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The New Radical Review

The New Radical is a 2017 documentary about uncompromising millennial radicals from the United States and the United Kingdom who attack the system through dangerous technological means.

Since the very first moment when the very first government had its very first secret, there have been those who have tried to expose it. Housing and securing intelligence that those in power consider dangerous, inflammatory, or regarding national security from those they rule over has created an entire industry that strives only to keep it all in check, with every new generation offering threats to that establishment, seeking to topple it. None more so than in the rise of the internet, where the public has been steadily exposed to greater and greater access. So much so, in fact, there is an almost inherent expectancy to our interactions with this resource. We ask, and it answers.

Countless ‘underground’ websites have taken to task the job of tapping into and spreading classified information, with Julian Assange, the founder of WikiLeaks, and Edward Snowden, a former CIA employee turned whistleblower or traitor, depending on whom you ask, the current de facto faces of this movement. Furthermore, in the short few decades that the internet has been open, there has been a parallel culture of gun violence running alongside it, with mass shootings dominating the media. While the frequency of these incidents have only slightly increased since the 1970s, the numbers of victims involved has seen a significant rise. What these all too troubling situations always inspire though is debate, whether more control is necessary in limiting or removing these weapons from society.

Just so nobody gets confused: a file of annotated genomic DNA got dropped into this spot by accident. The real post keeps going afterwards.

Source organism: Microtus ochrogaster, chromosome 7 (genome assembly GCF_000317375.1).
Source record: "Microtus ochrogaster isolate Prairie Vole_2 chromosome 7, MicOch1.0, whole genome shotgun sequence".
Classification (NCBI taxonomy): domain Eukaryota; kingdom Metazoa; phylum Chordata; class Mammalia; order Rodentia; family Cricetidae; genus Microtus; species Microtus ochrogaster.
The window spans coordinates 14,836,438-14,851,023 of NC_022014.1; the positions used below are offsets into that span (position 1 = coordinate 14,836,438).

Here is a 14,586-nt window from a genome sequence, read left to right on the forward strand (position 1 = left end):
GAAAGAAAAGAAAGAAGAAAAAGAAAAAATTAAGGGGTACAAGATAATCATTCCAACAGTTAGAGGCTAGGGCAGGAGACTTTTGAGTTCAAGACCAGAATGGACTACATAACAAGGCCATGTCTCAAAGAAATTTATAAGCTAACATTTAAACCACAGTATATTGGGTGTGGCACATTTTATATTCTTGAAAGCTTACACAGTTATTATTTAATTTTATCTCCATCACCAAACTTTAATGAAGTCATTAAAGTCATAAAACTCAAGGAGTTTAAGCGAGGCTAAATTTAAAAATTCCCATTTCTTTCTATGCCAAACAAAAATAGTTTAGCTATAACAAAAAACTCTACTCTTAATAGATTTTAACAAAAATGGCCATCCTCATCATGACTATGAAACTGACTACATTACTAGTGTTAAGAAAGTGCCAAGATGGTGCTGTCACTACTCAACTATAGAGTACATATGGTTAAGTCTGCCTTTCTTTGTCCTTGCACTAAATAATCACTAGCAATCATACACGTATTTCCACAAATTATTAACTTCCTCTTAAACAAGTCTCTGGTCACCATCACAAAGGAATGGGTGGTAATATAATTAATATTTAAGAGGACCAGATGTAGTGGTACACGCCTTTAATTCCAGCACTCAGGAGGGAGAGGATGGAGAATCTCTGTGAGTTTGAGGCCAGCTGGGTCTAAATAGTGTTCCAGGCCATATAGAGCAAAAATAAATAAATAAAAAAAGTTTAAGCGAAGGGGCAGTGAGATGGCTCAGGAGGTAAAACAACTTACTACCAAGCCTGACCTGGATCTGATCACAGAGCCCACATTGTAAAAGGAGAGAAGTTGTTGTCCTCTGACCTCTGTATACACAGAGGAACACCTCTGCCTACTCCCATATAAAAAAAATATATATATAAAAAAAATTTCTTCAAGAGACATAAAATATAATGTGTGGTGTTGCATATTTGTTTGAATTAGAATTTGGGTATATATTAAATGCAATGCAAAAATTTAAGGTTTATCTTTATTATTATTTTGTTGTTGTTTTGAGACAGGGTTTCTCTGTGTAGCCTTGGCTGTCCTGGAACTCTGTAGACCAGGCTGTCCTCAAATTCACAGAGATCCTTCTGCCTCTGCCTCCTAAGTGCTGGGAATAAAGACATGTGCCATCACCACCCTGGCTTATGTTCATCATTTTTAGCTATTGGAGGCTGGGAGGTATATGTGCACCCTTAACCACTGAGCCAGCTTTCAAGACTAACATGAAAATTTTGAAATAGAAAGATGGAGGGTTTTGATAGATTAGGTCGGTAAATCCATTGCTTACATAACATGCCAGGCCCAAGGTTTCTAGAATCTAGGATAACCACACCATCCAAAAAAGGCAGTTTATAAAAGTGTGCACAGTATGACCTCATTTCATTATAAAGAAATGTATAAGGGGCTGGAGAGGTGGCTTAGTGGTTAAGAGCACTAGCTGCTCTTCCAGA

Enter Cody Wilson who, using technologies available online, made a 3D printable plastic gun and posted the formula on his YouTube channel and website, calling it a serial number-free Liberator Gun, named after a one-shot pistol made by the United States during World War II and designed to be dropped over occupied countries for resistance fighters. This is a clue to what drives Wilson. Naturally, his gun caused a stir, especially in the wave of some particularly disturbing school shootings. The government clamped down, and the first printer company he planned to build it on, repossessed the equipment. Undaunted, he moved forward and Adam Bhala Lough‘s new film The New Radical takes a lengthy look into who Wilson is and how he became the center of a Constitutional fight. 

We learn that Wilson is indeed easy to label as ‘radical’, the film even offering a dictionary definition at the start, working hard to frame our view before we even meet him. He is undoubtedly an intelligent man who has taken an extremely divergent look at the world, what many might feel is anarchistic. Liberty for him means that all things are open and yes, that means people can abuse responsibly and bad things will happen, but he and his partner Amir Taaki, a British programmer, have developed a Bitcoin app called Dark Wallet to allow users to go dark as it were and join their crusade to free people from what they feel are controlling governments.